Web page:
The nation's best, and only, global warming law at risk
A state ballot box is the current battleground in national and international efforts to reduce global warming pollution. Fueled by millions of oil industry dollars, Proposition 23 asks California voters to repeal the historic Global Warming Solutions Act of 2006, which has helped to lure billions of dollars in clean energy investments and create thousands of jobs.
What makes this fight most critical is that unlike national clean energy legislation or an international agreement to reduce global warming pollution, California has a solution that already exists. And it's working.
If Californians reject Prop 23, it will send a strong signal to the nation and the world that demand for action on global warming in the U.S.'s most populous state—long a bellwether on environmental issues—is alive and well. A victory over Prop 23 will renew momentum in other states and at the national level for concrete actions to reduce global warming pollution, which can only help in future rounds of international negotiations.
The primary backers of Prop 23 are Valero Energy Corp. and Tesoro Corp.—two Texas oil companies whose operations include polluting oil refineries in California—and the Koch brothers, shadowy oil barons who over the years have written checks for many efforts to assail global warming science.
The opponents of Prop 23, however, are a far more diverse bunch. The coalition includes business associations, groups and leaders, labor unions, faith organizations, health professionals and environmental groups, Earthjustice included. George Shultz, who served President Reagan as Secretary of State, is co-chairman of the campaign to defeat Prop 23.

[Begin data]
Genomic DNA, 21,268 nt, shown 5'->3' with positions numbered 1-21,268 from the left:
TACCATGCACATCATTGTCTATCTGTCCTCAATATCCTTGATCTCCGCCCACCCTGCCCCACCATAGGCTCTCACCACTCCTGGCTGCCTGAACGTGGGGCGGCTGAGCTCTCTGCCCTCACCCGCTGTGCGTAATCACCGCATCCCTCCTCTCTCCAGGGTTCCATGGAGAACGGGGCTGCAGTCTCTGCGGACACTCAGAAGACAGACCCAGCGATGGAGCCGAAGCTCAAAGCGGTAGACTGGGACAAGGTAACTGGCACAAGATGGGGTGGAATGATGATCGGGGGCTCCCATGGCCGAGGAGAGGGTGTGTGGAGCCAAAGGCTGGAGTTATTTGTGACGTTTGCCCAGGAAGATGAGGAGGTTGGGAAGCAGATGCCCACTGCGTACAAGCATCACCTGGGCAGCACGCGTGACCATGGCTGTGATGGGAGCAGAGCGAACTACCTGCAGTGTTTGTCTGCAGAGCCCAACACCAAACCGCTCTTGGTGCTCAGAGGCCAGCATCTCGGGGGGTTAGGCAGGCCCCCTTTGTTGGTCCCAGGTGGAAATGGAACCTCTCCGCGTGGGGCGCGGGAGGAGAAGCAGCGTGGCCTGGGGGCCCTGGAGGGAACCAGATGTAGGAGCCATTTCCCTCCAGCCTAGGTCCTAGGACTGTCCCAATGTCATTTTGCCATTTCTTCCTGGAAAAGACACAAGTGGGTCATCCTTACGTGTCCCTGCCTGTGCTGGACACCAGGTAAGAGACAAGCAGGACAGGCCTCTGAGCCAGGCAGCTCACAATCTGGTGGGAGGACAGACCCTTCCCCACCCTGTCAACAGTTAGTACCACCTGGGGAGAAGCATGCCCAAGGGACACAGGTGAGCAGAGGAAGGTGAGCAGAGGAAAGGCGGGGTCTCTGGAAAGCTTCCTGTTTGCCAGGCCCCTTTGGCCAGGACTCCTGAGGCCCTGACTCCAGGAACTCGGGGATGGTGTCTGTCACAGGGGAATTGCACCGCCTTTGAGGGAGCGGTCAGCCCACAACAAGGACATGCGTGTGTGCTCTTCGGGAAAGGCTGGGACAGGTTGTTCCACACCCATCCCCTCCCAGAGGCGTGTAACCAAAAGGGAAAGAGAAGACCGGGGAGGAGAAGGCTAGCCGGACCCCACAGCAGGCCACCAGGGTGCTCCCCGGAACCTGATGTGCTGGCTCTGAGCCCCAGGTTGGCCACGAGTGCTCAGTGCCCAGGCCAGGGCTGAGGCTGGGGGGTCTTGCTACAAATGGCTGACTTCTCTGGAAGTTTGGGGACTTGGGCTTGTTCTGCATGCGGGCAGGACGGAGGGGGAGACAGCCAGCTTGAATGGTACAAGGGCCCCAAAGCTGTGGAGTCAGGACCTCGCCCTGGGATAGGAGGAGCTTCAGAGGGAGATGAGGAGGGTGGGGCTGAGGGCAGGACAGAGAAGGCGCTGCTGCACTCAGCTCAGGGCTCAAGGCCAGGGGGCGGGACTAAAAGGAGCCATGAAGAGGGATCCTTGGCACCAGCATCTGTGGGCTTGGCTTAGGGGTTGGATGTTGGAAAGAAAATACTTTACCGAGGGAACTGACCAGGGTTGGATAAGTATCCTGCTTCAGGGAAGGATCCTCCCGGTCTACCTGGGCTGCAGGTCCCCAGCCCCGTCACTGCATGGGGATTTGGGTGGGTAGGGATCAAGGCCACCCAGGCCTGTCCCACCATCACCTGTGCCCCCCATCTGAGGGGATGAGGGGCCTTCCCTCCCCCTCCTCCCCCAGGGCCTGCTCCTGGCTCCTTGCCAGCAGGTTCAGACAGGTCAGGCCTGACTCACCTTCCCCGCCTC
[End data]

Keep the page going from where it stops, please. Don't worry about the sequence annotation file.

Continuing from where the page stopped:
We are united by a vision that clean, renewable energy is the best way to protect our health, reduce our dependence on foreign oil, and drive economic growth. And California's clean energy economy is thriving.
Roughly $9 billion in private investment has poured into the state since Gov. Schwarzenegger signed the Global Warming Solutions Act. While other industries in the state have lost jobs, California's green economy has been adding them. More than 500,000 Californians are employed in jobs connected to the clean energy sector, including 93,000 in manufacturing and 68,000 in construction.
But those jobs—indeed, California's entire clean energy economy—are at risk if Prop. 23 passes. California's Global Warming Solutions Act assures investors of a stable investment climate for clean energy in the state for years to come. Without such assurances, investors will take their money elsewhere, most likely overseas to China, Japan and other nations that are aggressively pursuing clean energy technology.
It is short-sighted and senseless to throttle the one sector of California's economy that is currently growing by leaps and bounds. Instead, we should be looking for every opportunity to transplant what is happening in California to other states, in order to drive economic growth, fight global warming, and protect our communities. California, after all, doesn't have to be the only state to reap the benefits that come from a strong law to reduce global warming pollution.